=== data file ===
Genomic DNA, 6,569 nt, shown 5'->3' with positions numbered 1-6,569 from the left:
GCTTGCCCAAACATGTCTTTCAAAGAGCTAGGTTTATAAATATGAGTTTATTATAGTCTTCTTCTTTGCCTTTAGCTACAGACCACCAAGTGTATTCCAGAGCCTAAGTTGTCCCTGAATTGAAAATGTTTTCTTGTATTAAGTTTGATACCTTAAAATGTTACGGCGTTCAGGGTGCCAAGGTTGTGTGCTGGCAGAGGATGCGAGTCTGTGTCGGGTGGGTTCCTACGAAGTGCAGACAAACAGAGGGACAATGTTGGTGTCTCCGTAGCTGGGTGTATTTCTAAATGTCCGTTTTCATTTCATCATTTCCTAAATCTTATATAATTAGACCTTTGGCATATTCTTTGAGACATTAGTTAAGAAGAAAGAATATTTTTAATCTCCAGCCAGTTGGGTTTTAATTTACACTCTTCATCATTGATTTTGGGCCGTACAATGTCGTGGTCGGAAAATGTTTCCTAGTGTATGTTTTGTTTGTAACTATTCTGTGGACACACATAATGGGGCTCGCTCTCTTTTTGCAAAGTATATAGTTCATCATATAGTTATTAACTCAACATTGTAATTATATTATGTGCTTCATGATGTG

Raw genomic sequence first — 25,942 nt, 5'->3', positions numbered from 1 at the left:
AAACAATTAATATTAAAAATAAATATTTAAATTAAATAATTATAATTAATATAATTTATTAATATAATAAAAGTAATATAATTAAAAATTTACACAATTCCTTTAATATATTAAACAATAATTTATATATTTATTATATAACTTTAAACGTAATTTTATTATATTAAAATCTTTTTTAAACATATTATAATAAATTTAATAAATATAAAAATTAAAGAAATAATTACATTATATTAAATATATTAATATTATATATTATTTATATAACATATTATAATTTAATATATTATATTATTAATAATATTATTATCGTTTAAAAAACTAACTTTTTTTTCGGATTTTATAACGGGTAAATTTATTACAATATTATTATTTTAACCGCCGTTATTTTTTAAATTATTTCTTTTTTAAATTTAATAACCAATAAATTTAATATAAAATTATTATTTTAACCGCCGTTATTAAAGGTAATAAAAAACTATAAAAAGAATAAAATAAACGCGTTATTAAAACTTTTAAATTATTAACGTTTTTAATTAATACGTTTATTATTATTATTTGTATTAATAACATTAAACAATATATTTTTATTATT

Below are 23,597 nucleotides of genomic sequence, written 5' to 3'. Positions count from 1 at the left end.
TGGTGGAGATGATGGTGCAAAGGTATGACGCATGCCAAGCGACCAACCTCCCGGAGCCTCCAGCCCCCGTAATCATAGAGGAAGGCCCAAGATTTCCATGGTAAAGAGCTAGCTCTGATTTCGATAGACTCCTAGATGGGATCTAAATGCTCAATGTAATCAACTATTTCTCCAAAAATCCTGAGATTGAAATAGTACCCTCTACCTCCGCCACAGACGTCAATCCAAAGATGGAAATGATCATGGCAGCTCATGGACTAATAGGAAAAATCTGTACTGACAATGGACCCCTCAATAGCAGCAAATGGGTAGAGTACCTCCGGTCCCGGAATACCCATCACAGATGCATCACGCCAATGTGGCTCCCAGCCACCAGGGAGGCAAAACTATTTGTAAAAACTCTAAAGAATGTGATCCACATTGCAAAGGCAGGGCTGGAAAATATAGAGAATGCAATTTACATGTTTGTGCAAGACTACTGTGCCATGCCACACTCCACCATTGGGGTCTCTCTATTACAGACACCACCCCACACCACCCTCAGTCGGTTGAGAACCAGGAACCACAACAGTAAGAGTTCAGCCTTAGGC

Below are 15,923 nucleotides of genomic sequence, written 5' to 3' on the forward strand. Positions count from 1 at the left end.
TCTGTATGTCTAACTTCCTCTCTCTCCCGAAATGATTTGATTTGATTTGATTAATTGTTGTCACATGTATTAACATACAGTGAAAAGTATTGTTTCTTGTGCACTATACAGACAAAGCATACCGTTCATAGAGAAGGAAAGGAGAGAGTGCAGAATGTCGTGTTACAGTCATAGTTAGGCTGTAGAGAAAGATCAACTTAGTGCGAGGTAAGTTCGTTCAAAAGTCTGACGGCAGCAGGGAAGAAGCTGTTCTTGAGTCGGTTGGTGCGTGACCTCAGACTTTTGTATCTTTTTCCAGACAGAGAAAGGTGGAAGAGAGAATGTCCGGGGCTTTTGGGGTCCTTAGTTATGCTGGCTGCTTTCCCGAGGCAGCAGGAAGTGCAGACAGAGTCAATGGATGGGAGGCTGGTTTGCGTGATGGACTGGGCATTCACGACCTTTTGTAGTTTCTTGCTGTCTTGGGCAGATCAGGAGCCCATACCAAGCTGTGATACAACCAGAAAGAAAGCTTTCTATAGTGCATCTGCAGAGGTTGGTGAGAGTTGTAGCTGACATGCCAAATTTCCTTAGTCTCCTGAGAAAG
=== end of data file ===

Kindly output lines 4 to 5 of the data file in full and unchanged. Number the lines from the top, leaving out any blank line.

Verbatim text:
AAACAATTAATATTAAAAATAAATATTTAAATTAAATAATTATAATTAATATAATTTATTAATATAATAAAAGTAATATAATTAAAAATTTACACAATTCCTTTAATATATTAAACAATAATTTATATATTTATTATATAACTTTAAACGTAATTTTATTATATTAAAATCTTTTTTAAACATATTATAATAAATTTAATAAATATAAAAATTAAAGAAATAATTACATTATATTAAATATATTAATATTATATATTATTTATATAACATATTATAATTTAATATATTATATTATTAATAATATTATTATCGTTTAAAAAACTAACTTTTTTTTCGGATTTTATAACGGGTAAATTTATTACAATATTATTATTTTAACCGCCGTTATTTTTTAAATTATTTCTTTTTTAAATTTAATAACCAATAAATTTAATATAAAATTATTATTTTAACCGCCGTTATTAAAGGTAATAAAAAACTATAAAAAGAATAAAATAAACGCGTTATTAAAACTTTTAAATTATTAACGTTTTTAATTAATACGTTTATTATTATTATTTGTATTAATAACATTAAACAATATATTTTTATTATT

Below are 23,597 nucleotides of genomic sequence, written 5' to 3'. Positions count from 1 at the left end.